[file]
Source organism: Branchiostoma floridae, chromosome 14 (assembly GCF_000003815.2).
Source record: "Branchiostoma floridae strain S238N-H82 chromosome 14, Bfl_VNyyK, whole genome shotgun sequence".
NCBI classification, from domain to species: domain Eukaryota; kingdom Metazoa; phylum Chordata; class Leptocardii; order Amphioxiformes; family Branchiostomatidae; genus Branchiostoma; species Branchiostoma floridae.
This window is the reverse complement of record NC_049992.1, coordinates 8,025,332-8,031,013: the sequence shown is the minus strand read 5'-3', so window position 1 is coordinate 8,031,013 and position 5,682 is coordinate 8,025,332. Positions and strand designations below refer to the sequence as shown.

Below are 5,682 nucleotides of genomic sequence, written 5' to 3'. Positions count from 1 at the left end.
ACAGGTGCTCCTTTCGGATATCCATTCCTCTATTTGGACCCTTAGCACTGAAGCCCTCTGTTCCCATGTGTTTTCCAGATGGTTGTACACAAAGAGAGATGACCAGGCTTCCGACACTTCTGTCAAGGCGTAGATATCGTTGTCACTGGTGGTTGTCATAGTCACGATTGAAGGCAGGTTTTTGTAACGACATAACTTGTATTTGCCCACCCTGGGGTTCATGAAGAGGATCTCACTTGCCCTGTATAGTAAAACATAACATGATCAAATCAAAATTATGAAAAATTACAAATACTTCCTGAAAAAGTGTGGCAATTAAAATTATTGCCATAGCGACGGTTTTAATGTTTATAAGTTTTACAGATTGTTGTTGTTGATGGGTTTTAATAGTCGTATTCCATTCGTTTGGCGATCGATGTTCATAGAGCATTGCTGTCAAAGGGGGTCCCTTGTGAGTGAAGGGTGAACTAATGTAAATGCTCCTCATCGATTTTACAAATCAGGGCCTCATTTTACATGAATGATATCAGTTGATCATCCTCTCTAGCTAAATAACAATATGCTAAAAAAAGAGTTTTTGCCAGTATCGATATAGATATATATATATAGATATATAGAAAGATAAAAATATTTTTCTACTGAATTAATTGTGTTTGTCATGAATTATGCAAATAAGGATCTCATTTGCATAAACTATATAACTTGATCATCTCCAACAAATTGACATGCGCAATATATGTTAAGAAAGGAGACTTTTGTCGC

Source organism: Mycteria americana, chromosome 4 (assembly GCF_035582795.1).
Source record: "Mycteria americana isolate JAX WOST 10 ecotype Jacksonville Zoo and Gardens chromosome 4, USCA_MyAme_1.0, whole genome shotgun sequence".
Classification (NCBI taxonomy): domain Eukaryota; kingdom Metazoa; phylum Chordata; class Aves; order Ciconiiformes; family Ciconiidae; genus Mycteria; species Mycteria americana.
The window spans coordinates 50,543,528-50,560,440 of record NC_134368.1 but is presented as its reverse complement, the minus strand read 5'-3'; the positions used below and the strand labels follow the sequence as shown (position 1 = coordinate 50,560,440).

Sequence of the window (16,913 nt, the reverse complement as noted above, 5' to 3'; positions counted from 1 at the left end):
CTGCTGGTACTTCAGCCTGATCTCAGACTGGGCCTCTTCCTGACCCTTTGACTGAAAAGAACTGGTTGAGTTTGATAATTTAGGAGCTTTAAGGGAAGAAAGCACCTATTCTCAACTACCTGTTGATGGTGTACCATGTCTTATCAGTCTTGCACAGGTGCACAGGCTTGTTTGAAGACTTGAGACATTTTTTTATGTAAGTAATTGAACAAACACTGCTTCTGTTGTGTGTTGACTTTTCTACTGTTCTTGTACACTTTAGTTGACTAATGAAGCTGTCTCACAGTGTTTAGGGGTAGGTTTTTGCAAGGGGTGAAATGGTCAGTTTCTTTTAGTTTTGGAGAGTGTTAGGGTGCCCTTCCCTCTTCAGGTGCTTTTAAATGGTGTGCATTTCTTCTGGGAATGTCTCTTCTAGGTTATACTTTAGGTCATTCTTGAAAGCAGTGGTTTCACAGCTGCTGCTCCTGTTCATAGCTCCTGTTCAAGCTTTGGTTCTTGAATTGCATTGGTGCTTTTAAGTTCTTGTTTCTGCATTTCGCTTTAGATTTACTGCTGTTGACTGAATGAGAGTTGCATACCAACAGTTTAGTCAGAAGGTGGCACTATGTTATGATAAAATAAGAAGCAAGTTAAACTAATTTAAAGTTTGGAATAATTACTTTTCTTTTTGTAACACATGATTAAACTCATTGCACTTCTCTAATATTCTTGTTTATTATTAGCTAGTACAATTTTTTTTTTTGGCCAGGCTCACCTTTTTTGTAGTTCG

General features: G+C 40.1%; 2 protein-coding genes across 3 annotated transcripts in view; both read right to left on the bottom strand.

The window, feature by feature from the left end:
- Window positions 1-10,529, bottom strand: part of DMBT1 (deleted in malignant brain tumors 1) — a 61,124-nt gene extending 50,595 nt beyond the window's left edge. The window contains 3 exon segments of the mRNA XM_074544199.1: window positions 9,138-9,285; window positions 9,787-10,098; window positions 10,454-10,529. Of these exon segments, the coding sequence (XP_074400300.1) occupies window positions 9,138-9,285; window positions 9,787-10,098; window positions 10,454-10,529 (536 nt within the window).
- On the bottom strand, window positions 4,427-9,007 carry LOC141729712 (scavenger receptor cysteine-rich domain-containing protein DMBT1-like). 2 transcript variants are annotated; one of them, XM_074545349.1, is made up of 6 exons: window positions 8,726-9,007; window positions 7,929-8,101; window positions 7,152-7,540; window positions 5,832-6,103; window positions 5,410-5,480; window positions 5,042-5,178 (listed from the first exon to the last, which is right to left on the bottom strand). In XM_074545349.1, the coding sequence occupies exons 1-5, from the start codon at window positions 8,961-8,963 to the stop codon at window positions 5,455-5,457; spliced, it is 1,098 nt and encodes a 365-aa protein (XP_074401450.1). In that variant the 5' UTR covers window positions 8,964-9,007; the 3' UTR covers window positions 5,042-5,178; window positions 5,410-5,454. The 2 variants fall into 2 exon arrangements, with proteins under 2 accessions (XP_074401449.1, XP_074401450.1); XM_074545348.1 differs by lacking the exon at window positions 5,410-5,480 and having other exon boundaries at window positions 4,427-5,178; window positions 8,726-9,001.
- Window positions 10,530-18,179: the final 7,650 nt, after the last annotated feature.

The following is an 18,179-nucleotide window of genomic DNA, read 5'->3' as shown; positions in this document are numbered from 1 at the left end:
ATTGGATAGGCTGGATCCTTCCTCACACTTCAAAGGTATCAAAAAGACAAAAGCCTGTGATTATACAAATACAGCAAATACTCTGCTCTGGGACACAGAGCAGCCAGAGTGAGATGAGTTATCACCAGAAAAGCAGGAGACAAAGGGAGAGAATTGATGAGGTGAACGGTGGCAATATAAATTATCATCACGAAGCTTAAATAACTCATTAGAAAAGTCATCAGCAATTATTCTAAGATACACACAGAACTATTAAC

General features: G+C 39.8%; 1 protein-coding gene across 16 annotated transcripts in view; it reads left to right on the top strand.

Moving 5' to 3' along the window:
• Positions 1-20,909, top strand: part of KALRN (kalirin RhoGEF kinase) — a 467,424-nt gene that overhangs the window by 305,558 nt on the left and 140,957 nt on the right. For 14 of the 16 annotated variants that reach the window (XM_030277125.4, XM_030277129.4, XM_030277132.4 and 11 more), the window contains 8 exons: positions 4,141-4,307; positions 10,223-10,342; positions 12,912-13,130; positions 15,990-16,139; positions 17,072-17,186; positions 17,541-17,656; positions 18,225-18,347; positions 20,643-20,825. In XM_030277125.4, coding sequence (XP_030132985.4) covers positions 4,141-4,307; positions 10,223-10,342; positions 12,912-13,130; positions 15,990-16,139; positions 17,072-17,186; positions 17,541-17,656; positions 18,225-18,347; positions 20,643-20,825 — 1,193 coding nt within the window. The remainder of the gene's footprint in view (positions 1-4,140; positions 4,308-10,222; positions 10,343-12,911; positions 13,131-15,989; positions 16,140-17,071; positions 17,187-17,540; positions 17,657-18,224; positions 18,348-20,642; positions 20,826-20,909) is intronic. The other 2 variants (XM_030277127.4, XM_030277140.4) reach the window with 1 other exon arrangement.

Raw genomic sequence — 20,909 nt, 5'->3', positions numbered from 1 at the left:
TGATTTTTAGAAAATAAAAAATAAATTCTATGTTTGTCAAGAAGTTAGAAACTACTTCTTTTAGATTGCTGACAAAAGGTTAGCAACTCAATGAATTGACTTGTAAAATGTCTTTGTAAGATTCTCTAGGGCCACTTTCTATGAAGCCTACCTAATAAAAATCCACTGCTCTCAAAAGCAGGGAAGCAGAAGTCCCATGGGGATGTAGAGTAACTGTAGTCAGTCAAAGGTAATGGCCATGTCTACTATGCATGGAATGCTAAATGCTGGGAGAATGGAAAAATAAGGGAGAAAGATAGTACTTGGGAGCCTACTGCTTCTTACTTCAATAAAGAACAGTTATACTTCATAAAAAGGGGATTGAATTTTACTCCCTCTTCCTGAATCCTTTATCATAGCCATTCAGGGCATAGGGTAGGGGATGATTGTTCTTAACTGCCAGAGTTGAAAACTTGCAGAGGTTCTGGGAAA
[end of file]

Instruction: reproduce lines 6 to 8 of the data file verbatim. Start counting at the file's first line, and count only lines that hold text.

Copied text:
ACAGGTGCTCCTTTCGGATATCCATTCCTCTATTTGGACCCTTAGCACTGAAGCCCTCTGTTCCCATGTGTTTTCCAGATGGTTGTACACAAAGAGAGATGACCAGGCTTCCGACACTTCTGTCAAGGCGTAGATATCGTTGTCACTGGTGGTTGTCATAGTCACGATTGAAGGCAGGTTTTTGTAACGACATAACTTGTATTTGCCCACCCTGGGGTTCATGAAGAGGATCTCACTTGCCCTGTATAGTAAAACATAACATGATCAAATCAAAATTATGAAAAATTACAAATACTTCCTGAAAAAGTGTGGCAATTAAAATTATTGCCATAGCGACGGTTTTAATGTTTATAAGTTTTACAGATTGTTGTTGTTGATGGGTTTTAATAGTCGTATTCCATTCGTTTGGCGATCGATGTTCATAGAGCATTGCTGTCAAAGGGGGTCCCTTGTGAGTGAAGGGTGAACTAATGTAAATGCTCCTCATCGATTTTACAAATCAGGGCCTCATTTTACATGAATGATATCAGTTGATCATCCTCTCTAGCTAAATAACAATATGCTAAAAAAAGAGTTTTTGCCAGTATCGATATAGATATATATATATAGATATATAGAAAGATAAAAATATTTTTCTACTGAATTAATTGTGTTTGTCATGAATTATGCAAATAAGGATCTCATTTGCATAAACTATATAACTTGATCATCTCCAACAAATTGACATGCGCAATATATGTTAAGAAAGGAGACTTTTGTCGC

Source organism: Mycteria americana, chromosome 4 (assembly GCF_035582795.1).
Source record: "Mycteria americana isolate JAX WOST 10 ecotype Jacksonville Zoo and Gardens chromosome 4, USCA_MyAme_1.0, whole genome shotgun sequence".